7.9/10
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The Big Country (1958)

Passed | | Romance, Western | October 1958 (USA)
A New Englander arrives in the Old West, where he becomes embroiled in a feud between two families over a valuable patch of land.

Director:

William Wyler

Writers:

James R. Webb (screenplay), Sy Bartlett (screenplay) | 4 more credits »
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ON DISC
Won 1 Oscar. Another 2 wins & 5 nominations. See more awards »

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Cast

Cast overview, first billed only:
Gregory Peck ... James McKay
Jean Simmons ... Julie Maragon
Carroll Baker ... Patricia Terrill
Charlton Heston ... Steve Leech
Burl Ives ... Rufus Hannassey
Charles Bickford ... Maj. Henry Terrill
Alfonso Bedoya ... Ramón Gutierrez
Chuck Connors ... Buck Hannassey
Chuck Hayward ... Rafe Hannassey
Buff Brady Buff Brady ... Dude Hannassey
Jim Burk Jim Burk ... Blackie / Cracker Hannassey
Dorothy Adams ... Hannassey Woman
Chuck Roberson ... Terrill Cowboy
Bob Morgan Bob Morgan ... Terrill Cowboy
John McKee John McKee ... Terrill Cowboy
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Storyline

Retired, wealthy sea Captain Jame McKay arrives in the vast expanse of the West to marry fiancée Pat Terrill. McKay is a man whose values and approach to life are a mystery to the ranchers and ranch foreman Steve Leech takes an immediate dislike to him. Pat is spoiled, selfish and controlled by her wealthy father, Major Henry Terrill. The Major is involved in a ruthless land war, over watering rights for cattle, with a rough hewn clan led by Rufus Hannassey. The land in question is owned by Julie Maragon and both Terrill and Hannassey want it. Written by E.W. DesMarais <jlongst@aol.com>

Plot Summary | Add Synopsis

Taglines:

Big they fought! Big they loved! Big their story!

Genres:

Romance | Western

Certificate:

Passed | See all certifications »

Parents Guide:

View content advisory »
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Details

Country:

USA

Language:

English | Spanish

Release Date:

October 1958 (USA) See more »

Also Known As:

Horizontes de grandeza See more »

Filming Locations:

Ione, California, USA See more »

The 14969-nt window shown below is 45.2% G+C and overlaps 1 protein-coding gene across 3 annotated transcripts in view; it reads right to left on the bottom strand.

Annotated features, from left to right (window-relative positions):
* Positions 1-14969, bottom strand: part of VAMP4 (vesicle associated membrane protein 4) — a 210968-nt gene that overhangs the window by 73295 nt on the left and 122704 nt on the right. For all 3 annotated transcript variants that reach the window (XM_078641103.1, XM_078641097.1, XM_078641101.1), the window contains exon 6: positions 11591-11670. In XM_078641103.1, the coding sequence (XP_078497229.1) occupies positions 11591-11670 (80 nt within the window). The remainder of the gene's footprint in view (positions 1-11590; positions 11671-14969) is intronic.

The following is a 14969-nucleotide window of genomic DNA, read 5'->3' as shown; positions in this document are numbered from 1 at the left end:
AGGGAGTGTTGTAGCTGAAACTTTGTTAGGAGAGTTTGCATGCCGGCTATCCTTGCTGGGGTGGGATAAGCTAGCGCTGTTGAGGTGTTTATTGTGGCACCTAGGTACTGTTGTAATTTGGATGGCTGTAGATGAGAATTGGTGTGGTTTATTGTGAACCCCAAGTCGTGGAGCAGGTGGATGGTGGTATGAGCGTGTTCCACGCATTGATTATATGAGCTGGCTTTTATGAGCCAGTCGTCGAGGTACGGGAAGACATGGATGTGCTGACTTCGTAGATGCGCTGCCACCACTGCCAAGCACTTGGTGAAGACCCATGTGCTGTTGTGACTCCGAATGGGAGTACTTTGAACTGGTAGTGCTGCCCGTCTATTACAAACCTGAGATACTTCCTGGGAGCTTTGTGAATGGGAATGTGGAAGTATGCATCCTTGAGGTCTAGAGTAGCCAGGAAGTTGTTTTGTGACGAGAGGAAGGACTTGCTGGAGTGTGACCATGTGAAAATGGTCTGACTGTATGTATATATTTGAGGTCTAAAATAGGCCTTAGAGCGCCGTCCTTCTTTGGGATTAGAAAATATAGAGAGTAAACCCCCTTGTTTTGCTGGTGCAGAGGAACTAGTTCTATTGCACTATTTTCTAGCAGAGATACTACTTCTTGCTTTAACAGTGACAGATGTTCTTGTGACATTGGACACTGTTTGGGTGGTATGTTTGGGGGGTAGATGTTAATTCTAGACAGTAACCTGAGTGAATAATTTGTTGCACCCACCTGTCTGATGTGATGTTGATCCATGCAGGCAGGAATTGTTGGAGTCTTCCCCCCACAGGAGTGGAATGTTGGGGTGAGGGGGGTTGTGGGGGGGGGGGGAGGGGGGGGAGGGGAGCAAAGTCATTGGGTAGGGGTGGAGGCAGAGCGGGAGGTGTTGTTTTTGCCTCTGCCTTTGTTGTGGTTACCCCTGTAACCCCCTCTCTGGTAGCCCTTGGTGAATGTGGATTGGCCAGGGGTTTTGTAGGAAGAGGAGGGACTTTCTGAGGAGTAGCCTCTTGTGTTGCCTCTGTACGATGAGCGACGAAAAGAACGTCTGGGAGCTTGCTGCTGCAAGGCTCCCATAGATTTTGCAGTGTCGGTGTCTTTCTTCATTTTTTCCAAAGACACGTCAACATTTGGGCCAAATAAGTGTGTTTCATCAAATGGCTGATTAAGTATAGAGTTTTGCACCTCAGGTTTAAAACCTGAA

Company Credits

Show more on IMDbPro »

Technical Specs

Runtime:

Sound Mix:

Mono (Western Electric Recording)

Color:

Color

Aspect Ratio:

2.35 : 1
See full technical specs »
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Did You Know?

Trivia

Final film of Alfonso Bedoya. He died from alcoholism before it was released. See more »

Goofs

The Major says of the dueling pistols McKay gives him as a gift, "Made by John Nock of London--none better". "Henry" Nock was the famous London gunsmith who was renowned for his fine weapons, both dueling pistols and shotguns, not "John". See more »

Quotes

Rufus Hannassey: Crawl, you act like a dog, crawl like one! Crawl I said, crawl!
See more »

Connections

Featured in Five Came Back: The Price of Victory (2017) See more »

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User Reviews

 
A Big Film
22 December 2003 | by henry-girlingSee all my reviews

There are many things to enjoy in 'The Big Country'. The landscape itself is a character that seems overwhelming. There are many panoramic shots of it, sweeping out to a misty horizon. All beautifully photographed. This big country seems to glow and the film gets an appropriate music score, sweeping and colourful. It must be one of the most perfect film scores written.

In this breathtaking landscape the story of the characters unfold with their prides, jealousies, fears, loves, pretensions, hopes, disappointments. The actors are first rate and convey lots of feeling not just in dialogue but in looks. It is worth seeing more than once to catch the emotional nuances. This is a film with space in lots of senses and it gives the cast time to flesh out their characters. In all the splendid acting I have a particular admiration for Chuck Connors in a performance of a lifetime. His Buck Hennassey is a coward and a bully yet you can't help feeling sorry for him in the end.

There is also the political undertones, the oft quoted Cold War parallels, embodied in the confrontation between Bickford and Ives of mutually assured destruction, that was an ever present issue in the late fifties. Bickford and Ives have narrow self interested vision that portends destruction, while the Peck character has a wider view of co-operation and fairness. (In an illuminating exchange at the engagement party a guest asks Peck if he has seen anything bigger than the 'big country' and Peck replies to the guest's astonishment that he has, a couple of oceans!) It is the outsider who sees clearest.

William Wyler was a great director and made a great film to be enjoyed on many levels. It is an aural and visual treat but the film also has believable characters performed by a superior cast. And I can't stop humming that theme tune....


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